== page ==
present; for, with bowed head and in deep anxiety, she desired to know
whether her friend knew anything of her relations and Diodoros.

The matron had a painful struggle with herself.  It grieved her to
inflict anxiety on Melissa's heart, as she stood before her eyes like one
of the maidens robed in white and going to be baptized, to whom presents
were given on the festive occasion, and who were carefully sheltered from
all that could disturb them and destroy the silent, holy joy of their
souls.  And yet the question must be answered: so she said that of the
other two she knew nothing, any more than of Berenike and Diodoros,
but that of Philip she had bad news.  He was a noble man, and,
notwithstanding his errors in the search after truth, well worthy of
pity.  At this, Melissa in great alarm begged to be told what had
happened to her brother, and the lady Euryale confessed that he no longer
walked among the living, but she did not relate the manner of his death;
and she bade the weeping girl to seek for comfort from the Friend of all
who grieve and whom she now knew; but to keep herself prepared for the
worst, in full assurance that none are tried beyond what they are able to
bear, for that the fury of the bloodthirsty tyrant hung like a black
cloud over Alexandria and its inhabitants.  She herself, merely by coming
to Melissa, exposed herself to great danger, and she could not see her
again till the morrow.  To Melissa's inquiry as to whether it was her
refusal to be his which had brought such a fearful fate on the innocent
youth of Alexandria, Euryale could reply in the negative; for she had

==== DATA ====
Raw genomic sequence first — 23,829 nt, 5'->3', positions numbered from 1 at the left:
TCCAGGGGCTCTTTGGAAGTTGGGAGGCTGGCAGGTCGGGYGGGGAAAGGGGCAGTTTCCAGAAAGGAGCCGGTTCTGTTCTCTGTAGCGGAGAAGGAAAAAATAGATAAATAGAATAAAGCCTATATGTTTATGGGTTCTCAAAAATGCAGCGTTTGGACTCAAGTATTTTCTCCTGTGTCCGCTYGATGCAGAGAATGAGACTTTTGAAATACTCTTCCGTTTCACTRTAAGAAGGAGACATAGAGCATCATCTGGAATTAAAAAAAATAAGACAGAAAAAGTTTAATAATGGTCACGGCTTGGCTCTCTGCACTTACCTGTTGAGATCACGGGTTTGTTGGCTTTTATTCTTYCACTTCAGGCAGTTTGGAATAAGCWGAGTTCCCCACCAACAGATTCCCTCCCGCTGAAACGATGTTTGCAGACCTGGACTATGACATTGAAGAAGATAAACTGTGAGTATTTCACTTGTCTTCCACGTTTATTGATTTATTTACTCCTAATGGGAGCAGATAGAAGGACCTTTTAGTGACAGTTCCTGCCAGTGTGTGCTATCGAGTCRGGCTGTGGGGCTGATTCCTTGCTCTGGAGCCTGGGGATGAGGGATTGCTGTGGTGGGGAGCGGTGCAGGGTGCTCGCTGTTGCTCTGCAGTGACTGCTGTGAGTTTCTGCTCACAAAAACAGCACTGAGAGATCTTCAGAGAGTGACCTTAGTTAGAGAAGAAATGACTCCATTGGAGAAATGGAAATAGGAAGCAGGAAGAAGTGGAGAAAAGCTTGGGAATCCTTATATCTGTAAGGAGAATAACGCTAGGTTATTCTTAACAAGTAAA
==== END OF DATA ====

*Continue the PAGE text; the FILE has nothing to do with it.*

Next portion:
heard from her husband that it was a foul epigram written by a pupil of
the Museum which had led to Caesar's outbreak of rage.

With a few soothing words she pointed to a basket of food which she had
brought with her, showed the girl once more the secret door, and embraced
her at parting as fondly as though Heaven had restored to her in Melissa
the daughter she had lost.


Melissa was once more alone.

She now knew that Philip walked no longer among the living.  He must have
fallen a victim to the fury of the monster, but the thought that he might
have been slain for her sake left her mind no peace.

She felt that with the death of this youth--so gifted, and so dear to
her--a corner-stone had been torn from the paternal house.

In the loving circle that surrounded her, death had made another gap
which yawned before her, dismal and void.

One storm more, and what was left standing would fall with the rest.

Her tears flowed fast, and the torturing thought that the emperor had
slain her brother as a punishment for his sister's flight pierced her to
the heart.

Now she belonged indeed to the afflicted and oppressed; and as yesterday,
in the trouble of her soul, she had called upon Jesus Christ, though she
scarcely knew of Him then, so now she lifted up her heart to Him who had
become her friend, praying to Him to remember His promise of comfort when